On a recent weekend morning, Diane Peabody said she was looking through her wallet and found a lottery ticket she recently bought.
The game was called “Lucky for Life.”
“It’s like, yeah, that’s what I’m thankful for and lucky for, for life, because my husband made it out with the dog,” she said. “Most people don’t get that chance.”
Freeport Fire Chief Darrel Fournier surveys the situation and develops an attack strategy after firefighters responded on Christmas Eve to a blaze in a mobile home at 7 Starboard Lane, off Staples Point Road. The rear of the home, owned by Richard and Diane Peacock, was heavily involved in flames when firefighters arrived at about 5 p.m. Tuesday, Dec. 24. With nearby homes in danger, and the possibility that some local firefighters might be out of town for the holiday, Fournier went to a second alarm to utilize resources from Yarmouth, Brunswick, Cumberland, Pownal and Falmouth.
Firefighters enter the back of the mobile home, knocking down the fire at its source. Behind them, a propane tank burns after it was ignited by nearby flames.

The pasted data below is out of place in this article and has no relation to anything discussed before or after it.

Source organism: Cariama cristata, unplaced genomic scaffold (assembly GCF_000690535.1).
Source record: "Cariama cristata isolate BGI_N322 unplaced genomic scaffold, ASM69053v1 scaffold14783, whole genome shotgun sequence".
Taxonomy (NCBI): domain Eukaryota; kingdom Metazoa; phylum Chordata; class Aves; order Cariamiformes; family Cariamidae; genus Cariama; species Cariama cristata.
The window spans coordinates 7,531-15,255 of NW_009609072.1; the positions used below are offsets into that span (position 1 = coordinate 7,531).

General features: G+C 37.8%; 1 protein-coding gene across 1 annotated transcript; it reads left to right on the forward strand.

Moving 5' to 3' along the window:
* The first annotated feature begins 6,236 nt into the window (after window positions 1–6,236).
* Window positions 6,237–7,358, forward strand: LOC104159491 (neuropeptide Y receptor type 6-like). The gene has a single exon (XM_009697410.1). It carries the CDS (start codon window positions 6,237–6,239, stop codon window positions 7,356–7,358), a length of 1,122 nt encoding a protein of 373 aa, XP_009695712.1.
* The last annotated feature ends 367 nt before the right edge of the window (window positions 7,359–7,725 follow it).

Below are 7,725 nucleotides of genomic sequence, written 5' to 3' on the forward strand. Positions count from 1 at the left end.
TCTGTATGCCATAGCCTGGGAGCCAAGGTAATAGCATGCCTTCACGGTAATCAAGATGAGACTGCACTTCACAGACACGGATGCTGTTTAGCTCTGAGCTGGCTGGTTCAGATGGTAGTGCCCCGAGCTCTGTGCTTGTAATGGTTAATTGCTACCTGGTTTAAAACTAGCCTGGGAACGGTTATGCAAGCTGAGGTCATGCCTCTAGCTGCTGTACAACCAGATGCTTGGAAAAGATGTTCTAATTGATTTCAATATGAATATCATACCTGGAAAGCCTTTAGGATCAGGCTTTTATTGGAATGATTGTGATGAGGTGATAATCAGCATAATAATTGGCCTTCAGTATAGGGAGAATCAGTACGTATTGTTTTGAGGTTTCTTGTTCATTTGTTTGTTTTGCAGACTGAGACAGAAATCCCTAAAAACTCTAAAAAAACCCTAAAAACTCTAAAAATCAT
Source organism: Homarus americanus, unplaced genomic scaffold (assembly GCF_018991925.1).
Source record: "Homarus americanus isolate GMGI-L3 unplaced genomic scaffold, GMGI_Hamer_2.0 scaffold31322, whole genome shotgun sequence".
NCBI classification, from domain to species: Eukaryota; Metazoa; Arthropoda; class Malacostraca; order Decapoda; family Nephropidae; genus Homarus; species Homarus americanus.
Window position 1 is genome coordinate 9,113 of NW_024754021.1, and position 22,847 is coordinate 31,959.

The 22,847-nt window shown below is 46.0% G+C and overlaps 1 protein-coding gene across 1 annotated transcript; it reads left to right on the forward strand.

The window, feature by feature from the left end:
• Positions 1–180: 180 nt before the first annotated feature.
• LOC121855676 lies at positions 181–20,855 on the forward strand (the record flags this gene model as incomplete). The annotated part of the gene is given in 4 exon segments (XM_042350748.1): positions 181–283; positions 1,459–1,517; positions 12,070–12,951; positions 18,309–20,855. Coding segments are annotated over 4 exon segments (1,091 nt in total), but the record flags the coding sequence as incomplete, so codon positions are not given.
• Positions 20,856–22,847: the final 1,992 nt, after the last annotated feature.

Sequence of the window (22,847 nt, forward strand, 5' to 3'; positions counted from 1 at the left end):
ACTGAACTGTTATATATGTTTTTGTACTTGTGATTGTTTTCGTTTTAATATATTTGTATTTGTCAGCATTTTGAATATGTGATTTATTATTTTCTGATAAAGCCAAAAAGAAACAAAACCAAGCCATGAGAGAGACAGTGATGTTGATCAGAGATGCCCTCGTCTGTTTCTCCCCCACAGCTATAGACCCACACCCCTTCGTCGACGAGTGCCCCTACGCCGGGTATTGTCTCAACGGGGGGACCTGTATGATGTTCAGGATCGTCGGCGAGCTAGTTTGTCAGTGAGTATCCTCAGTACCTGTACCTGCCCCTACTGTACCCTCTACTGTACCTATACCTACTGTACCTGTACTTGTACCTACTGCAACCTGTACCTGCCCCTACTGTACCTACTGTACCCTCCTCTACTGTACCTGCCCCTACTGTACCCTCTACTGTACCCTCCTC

Firefighters continue to douse the hot-spots inside the mobile home after removing a home hospital bed whose motor was believed to be the cause of the blaze. The heat from the fire burned away most of the back wall of the home.
Richard and Diane Peacock with their dog, Gunner, at Richard’s brother’s house in Freeport, on Saturday, Dec. 28, four days after a fire destroyed their home.
Sandra English, a neighbor of the Peacocks, helps the couple prepare for their temporary home on Dec. 27 by unloading food and other home goods provided by Freeport Community Services.
Sandra English, right, discusses furniture needs for the Peacock’s temporary home on Dec. 27 with Ian Fraser and James Crawford of Freeport Community Services.